[Viewpoint] Two presidents with two problemsEveryone has a long-held wish or dream, but not many are lucky enough to fulfill them. Unfortunately, passion and hard work often aren’t enough in themselves. One must have luck on his side. Great leaders are no exceptions. Reckless endeavors because a leader misreads the political winds can taint a name for all time. Successful leaders are often those who are lucky in gauging those winds. “A true hero is someone who knows his time,” remarked strategy genius Zhuge Liang in the historic fiction work, “Romance of the Three Kingdoms.”
Presidents Barack Obama and Lee Myung-bak this week saw their respective campaign ambitions finally take off. In Washington, President Obama’s health reform agenda passed the House, almost 100 years after former President Theodore Roosevelt campaigned in vain for an affordable health care system. In Korea, ground was broken on the ambitious project to build reservoirs and dams along the country’s four major rivers as a part of President Lee’s Green New Deal.
But the starting time is not the only thing the two president-led projects have in common. First of all, the more the leaders push ahead with their plans, the more public fallout they face. According to a Rasmussen poll, President Obama’s popularity ratings dipped below 50 percent for the first time in July, sinking to 47 percent in September. The president’s fans turned to critics during town hall meetings in August over his health plans. President Lee has been on the same path. His overwhelming approval rating of 80 percent in the early stages of his term took a beating every time he brought up his centerpiece idea of building a waterway across the country or the toned-down alternative project of renovating the four rivers.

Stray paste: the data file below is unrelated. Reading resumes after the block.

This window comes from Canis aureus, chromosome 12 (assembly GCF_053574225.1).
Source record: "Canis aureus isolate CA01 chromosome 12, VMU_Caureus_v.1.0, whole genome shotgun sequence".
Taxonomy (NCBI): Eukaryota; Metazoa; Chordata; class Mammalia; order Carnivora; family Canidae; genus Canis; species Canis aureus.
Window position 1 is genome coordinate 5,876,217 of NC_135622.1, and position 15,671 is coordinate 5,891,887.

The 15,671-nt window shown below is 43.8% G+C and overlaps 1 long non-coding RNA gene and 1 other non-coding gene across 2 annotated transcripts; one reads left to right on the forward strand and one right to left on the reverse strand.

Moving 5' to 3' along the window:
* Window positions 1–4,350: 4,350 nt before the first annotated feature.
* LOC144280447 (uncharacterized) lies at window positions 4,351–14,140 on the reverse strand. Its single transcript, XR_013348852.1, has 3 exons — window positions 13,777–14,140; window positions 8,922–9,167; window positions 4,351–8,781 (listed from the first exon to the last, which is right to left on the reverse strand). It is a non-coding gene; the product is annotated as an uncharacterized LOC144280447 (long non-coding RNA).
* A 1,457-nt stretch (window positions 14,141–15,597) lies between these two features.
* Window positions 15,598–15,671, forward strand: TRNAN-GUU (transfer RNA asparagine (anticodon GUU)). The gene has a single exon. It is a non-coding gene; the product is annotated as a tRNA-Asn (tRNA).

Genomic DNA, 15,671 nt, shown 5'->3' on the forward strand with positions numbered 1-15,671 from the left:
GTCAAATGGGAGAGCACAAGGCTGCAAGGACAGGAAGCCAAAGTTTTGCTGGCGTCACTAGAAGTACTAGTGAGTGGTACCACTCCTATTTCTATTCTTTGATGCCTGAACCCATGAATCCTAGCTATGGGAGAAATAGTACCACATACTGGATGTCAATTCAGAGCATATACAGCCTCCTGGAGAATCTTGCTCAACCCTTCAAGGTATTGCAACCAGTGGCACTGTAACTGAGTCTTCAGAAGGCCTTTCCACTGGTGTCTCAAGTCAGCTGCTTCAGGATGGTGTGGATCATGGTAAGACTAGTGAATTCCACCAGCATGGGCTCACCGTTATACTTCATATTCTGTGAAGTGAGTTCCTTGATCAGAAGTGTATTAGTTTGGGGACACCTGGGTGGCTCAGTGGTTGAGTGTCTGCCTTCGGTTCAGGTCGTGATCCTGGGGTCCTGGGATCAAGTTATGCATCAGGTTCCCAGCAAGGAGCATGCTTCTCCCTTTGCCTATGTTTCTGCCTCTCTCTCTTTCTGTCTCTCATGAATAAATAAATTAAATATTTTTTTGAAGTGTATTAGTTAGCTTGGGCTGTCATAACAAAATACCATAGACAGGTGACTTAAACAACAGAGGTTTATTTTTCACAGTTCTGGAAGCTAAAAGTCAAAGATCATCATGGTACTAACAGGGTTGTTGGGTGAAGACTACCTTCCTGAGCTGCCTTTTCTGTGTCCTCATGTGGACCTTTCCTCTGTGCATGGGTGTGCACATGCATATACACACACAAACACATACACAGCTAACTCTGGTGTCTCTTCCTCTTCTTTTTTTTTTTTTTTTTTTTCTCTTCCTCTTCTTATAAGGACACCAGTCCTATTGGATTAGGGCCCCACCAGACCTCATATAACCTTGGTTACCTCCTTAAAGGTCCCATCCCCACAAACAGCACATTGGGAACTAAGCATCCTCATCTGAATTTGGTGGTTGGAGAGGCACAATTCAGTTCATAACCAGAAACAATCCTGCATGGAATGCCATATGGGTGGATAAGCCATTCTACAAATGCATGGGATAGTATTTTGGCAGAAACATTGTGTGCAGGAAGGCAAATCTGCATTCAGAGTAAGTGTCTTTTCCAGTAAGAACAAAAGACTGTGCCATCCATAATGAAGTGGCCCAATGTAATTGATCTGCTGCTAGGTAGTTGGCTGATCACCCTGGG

Both leaders firmly believe in the economic benefits of their reform plans. President Lee says that the four river project epitomizes green growth that can aid both the economy and environment. He took “Water’s Future” by French author Erik Orsenna on his trip to New York for the Climate Change Conference. The book contends that the 21st century is an era of water. One out of six humans on this earth doesn’t have enough water. A country has no future if it doesn’t prepare for water shortages.
For his part, President Obama has been campaigning that a health insurance overhaul should be considered an investment in the future rather than an expense. He believes health care reform can revitalize the medical industry and the country’s competitiveness. The two leaders also face similar drawbacks to their plans. Their expeditions are expensive at a time cash is short. Obama’s health plan will cost about $1.2 trillion over the next 10 years. The government, having little wiggle room after pouring $2 trillion into financial bailouts, will raise taxes on the rich to fund the program. Seoul estimates the four rivers project will cost over 22 trillion won ($19 billion) by 2012. Its coffers are also pretty low, having spent 50 trillion won to boost the economy this year. It has used funds from the Water Resources Corp. to help sponsor the project and has withdrawn a plan to lower taxes on the wealthy.
Both leaders couldn’t have chosen a worse time to launch ambitious projects. The economy should be in better shape before multibillion-dollar projects commence. But job data released last week showed the U.S. jobless rate at a 26-year high of over 10 percent. Fewer jobs mean fewer shoppers. Consumer spending makes up 70 percent of the American economy, which suggests the light at the end of the tunnel is still far away. A prolonged recession in the U.S. market also bodes ill for our own export-driven economy.
Obama’s health reform plan still faces problems in the Senate. But it cannot wait because the plan could completely dissolve if a slow economy demands further federal spending. We have more leeway with the four river project. The water resource project is a necessary and significant task, but it’s not pressing; we can afford to go slow instead of injecting 6 to 7 trillion won a year. We need to save financial resources because it’s still uncertain if the economy has turned the corner. A dream fulfilled is what matters, not how fast the dream comes true.
*The writer is the business news editor of the JoongAng Sunday.
Translation by the JoongAng Daily staff.
by Lee Jung-jae